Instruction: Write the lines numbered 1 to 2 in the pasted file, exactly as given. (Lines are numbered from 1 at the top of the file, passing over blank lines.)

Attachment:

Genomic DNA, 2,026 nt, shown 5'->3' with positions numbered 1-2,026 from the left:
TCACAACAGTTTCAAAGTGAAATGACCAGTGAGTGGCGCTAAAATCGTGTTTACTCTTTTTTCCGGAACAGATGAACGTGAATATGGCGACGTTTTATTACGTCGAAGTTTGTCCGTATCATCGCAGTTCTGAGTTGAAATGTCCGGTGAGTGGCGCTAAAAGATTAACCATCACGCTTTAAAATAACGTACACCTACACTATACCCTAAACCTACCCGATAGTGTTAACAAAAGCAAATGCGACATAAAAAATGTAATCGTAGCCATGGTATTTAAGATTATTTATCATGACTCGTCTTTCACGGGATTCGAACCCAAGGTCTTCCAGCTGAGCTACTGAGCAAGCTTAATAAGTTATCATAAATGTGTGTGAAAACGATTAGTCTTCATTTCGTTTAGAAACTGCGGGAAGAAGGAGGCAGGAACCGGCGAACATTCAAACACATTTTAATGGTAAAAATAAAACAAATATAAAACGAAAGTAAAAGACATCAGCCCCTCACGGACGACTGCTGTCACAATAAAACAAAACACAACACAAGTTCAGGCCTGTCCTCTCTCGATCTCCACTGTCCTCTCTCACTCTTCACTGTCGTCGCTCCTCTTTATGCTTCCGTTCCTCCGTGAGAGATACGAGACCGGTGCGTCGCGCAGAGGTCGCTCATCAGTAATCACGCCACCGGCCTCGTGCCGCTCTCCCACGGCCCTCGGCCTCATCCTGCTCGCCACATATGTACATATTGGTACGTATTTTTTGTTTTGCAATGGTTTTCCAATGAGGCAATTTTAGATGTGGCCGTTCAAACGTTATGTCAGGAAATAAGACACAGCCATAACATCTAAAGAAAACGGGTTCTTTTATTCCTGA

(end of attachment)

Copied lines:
Genomic DNA, 2,026 nt, shown 5'->3' with positions numbered 1-2,026 from the left:
TCACAACAGTTTCAAAGTGAAATGACCAGTGAGTGGCGCTAAAATCGTGTTTACTCTTTTTTCCGGAACAGATGAACGTGAATATGGCGACGTTTTATTACGTCGAAGTTTGTCCGTATCATCGCAGTTCTGAGTTGAAATGTCCGGTGAGTGGCGCTAAAAGATTAACCATCACGCTTTAAAATAACGTACACCTACACTATACCCTAAACCTACCCGATAGTGTTAACAAAAGCAAATGCGACATAAAAAATGTAATCGTAGCCATGGTATTTAAGATTATTTATCATGACTCGTCTTTCACGGGATTCGAACCCAAGGTCTTCCAGCTGAGCTACTGAGCAAGCTTAATAAGTTATCATAAATGTGTGTGAAAACGATTAGTCTTCATTTCGTTTAGAAACTGCGGGAAGAAGGAGGCAGGAACCGGCGAACATTCAAACACATTTTAATGGTAAAAATAAAACAAATATAAAACGAAAGTAAAAGACATCAGCCCCTCACGGACGACTGCTGTCACAATAAAACAAAACACAACACAAGTTCAGGCCTGTCCTCTCTCGATCTCCACTGTCCTCTCTCACTCTTCACTGTCGTCGCTCCTCTTTATGCTTCCGTTCCTCCGTGAGAGATACGAGACCGGTGCGTCGCGCAGAGGTCGCTCATCAGTAATCACGCCACCGGCCTCGTGCCGCTCTCCCACGGCCCTCGGCCTCATCCTGCTCGCCACATATGTACATATTGGTACGTATTTTTTGTTTTGCAATGGTTTTCCAATGAGGCAATTTTAGATGTGGCCGTTCAAACGTTATGTCAGGAAATAAGACACAGCCATAACATCTAAAGAAAACGGGTTCTTTTATTCCTGA